Every day, I bookmark several recent papers, hoping to get back to them shortly with a close reading and a review. I’m realizing that the rate of appearance of worthwhile material far outstrips my ability to keep up, and I have to skip some interesting articles. Instead of consigning these to Davy Jones’ locker, I will instead compile them weekly in one-liner format, so that You The Reader have the chance to check out intriguing stories on your own.
DNA damage: Age-dependent accumulation of recombinant cells in the mouse pancreas revealed by in situ fluorescence imaging, Wiktor-Brown et al.
This work demonstrates that aging and exposure to a cancer chemotherapeutic agent increase the frequency of recombinant cells in the pancreas, and it also provides a rapid method for revealing additional factors that modulate HR and clonal expansion in vivo.
DNA repair: Haploinsufficiency in DNA Polymerase ß Increases Cancer Risk with Age and Alters Mortality Rate, Cabelof et al.:
…the ß-pol+/– mouse represents a model in which mortality rate and tumor development are accelerated and provides evidence supporting the role of genomic maintenance in both aging and carcinogenesis.
Mitochondria and hearing loss: Role of mitochondrial dysfunction and mitochondrial DNA mutations in age-related hearing loss, Yamasoba et al.
Together these findings indicate that decreased energy metabolism due to accumulation of mtDNA mutations/deletions and decline of respiratory chain function play an important role in the manifestation of AHL.
Calorie restriction: Influences of calorie restriction and age on energy expenditure in the rhesus monkeys, Raman et al.
Caloric restriction (CR) is known to retard the aging process and a marker of aging is decreased energy expenditure (EE). … In conclusion, CR did not alter the age-related decrease in EE with CR.
Glycation and diet: Glycotoxins and cellular dysfunction. A new mechanism for understanding the preventive effects of lifestyle modifications, Michalsen et al. (German)
Advanced glycation end products (AGEs) are the derivatives of glucose-protein or glucose-lipid reactions and are mainly generated from the diet (depending on intensity of heating, cooking time and oxygenation). … The clinical impact of low-AGE diets and fasting and the interaction between stress and food intake should be further investigated in controlled trials.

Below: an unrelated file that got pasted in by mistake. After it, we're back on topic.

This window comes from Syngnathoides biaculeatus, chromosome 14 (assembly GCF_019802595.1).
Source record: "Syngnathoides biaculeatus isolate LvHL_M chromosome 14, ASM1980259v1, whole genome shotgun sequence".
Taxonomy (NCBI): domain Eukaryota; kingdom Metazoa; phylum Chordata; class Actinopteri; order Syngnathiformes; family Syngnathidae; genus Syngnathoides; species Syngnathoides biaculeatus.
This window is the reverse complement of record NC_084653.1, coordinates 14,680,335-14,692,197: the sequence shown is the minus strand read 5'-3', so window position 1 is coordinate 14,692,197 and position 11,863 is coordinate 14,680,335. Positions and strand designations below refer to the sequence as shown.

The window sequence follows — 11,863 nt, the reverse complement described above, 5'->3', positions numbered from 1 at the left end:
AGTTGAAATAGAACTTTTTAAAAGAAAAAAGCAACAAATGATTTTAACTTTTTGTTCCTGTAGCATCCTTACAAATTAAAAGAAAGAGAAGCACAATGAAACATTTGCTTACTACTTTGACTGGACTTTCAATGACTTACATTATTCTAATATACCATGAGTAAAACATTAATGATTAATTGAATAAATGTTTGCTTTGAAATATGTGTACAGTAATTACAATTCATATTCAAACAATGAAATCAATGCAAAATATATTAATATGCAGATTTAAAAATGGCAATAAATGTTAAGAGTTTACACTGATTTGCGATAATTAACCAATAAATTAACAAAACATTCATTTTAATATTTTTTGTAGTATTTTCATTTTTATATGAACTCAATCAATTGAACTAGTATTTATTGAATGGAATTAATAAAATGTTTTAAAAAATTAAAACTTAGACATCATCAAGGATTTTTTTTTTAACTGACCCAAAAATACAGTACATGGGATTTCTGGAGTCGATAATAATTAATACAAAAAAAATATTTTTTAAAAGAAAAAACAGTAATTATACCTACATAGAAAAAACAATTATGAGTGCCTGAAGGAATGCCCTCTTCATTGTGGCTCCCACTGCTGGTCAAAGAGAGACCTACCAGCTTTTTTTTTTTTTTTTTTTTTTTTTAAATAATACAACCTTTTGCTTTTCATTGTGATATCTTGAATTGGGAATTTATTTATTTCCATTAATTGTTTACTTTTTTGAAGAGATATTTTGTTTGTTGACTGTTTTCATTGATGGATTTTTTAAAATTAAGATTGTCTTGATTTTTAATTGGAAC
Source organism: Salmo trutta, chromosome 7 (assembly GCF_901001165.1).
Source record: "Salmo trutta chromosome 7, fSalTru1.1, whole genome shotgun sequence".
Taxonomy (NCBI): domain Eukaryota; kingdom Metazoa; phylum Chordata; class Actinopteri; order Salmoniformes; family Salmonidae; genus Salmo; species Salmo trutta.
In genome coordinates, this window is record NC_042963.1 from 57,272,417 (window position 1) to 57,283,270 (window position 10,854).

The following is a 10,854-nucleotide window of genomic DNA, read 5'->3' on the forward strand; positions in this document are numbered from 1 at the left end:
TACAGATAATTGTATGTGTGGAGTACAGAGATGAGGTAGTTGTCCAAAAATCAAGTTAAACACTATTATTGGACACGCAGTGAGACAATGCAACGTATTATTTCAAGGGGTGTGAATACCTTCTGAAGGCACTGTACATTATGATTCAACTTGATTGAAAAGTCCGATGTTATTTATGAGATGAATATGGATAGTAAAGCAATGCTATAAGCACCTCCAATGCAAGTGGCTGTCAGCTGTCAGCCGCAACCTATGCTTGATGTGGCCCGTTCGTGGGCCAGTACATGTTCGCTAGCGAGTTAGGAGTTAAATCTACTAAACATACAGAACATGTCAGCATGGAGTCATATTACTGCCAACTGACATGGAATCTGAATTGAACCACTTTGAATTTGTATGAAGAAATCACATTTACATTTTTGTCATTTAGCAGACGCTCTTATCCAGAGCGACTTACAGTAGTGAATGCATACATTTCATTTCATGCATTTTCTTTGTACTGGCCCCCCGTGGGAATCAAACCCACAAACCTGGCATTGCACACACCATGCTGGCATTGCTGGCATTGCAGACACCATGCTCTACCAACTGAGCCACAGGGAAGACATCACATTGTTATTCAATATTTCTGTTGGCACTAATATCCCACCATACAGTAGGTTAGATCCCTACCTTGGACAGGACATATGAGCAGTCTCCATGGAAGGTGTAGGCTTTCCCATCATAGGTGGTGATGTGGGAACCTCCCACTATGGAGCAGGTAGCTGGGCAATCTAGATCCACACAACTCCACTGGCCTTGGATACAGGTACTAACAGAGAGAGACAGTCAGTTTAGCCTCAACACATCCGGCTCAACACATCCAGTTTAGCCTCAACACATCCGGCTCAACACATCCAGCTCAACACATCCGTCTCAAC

Gene regulation and lifespan: Extraordinary plasticity in aging in Strongyloides ratti implies a gene-regulatory mechanism of lifespan evolution, Gardner et al.
Thus, the 80-fold difference in their lifespans, the greatest plasticity in aging yet reported, must largely reflect evolved differences in gene expression. This suggests that interspecific differences in lifespan may evolve via similar mechanisms.
Immunology and inflammation: The immune risk phenotype is associated with IL-6 in the terminal decline stage: Findings from the Swedish NONA immune longitudinal study of very late life functioning, Wikby et al.
In the present NONA immune longitudinal study, we further examine the previously identified T cell immune risk phenotype (IRP), relative inflammatory activity, morbidity and 2-year mortality in very old individuals >90 years. … Intriguingly, we also found that rare individuals moved out of the IRP category by a process of immune suppression, including increases in IL-6 and IL-10 and decreases in the number of CD3+CD8+CD28− cells.
(This seems like a good place to point out that the more other researchers volunteer to join this project, the more papers we’ll be able to treat in depth. If you are biologist of aging, a good writer, and find yourself obsessively reading Pubmed during electrophoreses, you might want to consider getting in touch.)